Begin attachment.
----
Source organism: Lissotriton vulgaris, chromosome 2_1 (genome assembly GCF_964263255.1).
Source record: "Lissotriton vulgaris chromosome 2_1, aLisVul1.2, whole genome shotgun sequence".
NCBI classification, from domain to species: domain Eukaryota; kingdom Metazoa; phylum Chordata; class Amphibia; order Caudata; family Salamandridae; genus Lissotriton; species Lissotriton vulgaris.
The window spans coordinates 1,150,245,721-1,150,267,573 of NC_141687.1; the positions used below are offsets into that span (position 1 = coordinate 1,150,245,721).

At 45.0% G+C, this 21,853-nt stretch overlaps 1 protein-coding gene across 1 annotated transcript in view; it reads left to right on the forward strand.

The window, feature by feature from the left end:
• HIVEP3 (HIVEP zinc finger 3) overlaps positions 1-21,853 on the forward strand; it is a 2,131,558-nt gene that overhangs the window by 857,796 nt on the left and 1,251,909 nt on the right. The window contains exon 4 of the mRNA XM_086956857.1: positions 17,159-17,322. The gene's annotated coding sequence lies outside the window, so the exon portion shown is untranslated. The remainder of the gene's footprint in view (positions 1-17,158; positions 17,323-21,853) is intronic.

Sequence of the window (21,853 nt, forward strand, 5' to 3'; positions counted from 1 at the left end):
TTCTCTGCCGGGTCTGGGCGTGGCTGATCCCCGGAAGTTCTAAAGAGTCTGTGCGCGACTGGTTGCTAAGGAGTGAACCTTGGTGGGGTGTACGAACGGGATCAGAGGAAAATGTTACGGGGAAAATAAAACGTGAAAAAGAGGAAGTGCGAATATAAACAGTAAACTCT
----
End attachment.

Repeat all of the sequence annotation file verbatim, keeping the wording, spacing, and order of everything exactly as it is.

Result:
Source organism: Lissotriton vulgaris, chromosome 2_1 (genome assembly GCF_964263255.1).
Source record: "Lissotriton vulgaris chromosome 2_1, aLisVul1.2, whole genome shotgun sequence".
NCBI classification, from domain to species: domain Eukaryota; kingdom Metazoa; phylum Chordata; class Amphibia; order Caudata; family Salamandridae; genus Lissotriton; species Lissotriton vulgaris.
The window spans coordinates 1,150,245,721-1,150,267,573 of NC_141687.1; the positions used below are offsets into that span (position 1 = coordinate 1,150,245,721).

At 45.0% G+C, this 21,853-nt stretch overlaps 1 protein-coding gene across 1 annotated transcript in view; it reads left to right on the forward strand.

The window, feature by feature from the left end:
• HIVEP3 (HIVEP zinc finger 3) overlaps positions 1-21,853 on the forward strand; it is a 2,131,558-nt gene that overhangs the window by 857,796 nt on the left and 1,251,909 nt on the right. The window contains exon 4 of the mRNA XM_086956857.1: positions 17,159-17,322. The gene's annotated coding sequence lies outside the window, so the exon portion shown is untranslated. The remainder of the gene's footprint in view (positions 1-17,158; positions 17,323-21,853) is intronic.

Sequence of the window (21,853 nt, forward strand, 5' to 3'; positions counted from 1 at the left end):
TTCTCTGCCGGGTCTGGGCGTGGCTGATCCCCGGAAGTTCTAAAGAGTCTGTGCGCGACTGGTTGCTAAGGAGTGAACCTTGGTGGGGTGTACGAACGGGATCAGAGGAAAATGTTACGGGGAAAATAAAACGTGAAAAAGAGGAAGTGCGAATATAAACAGTAAACTCT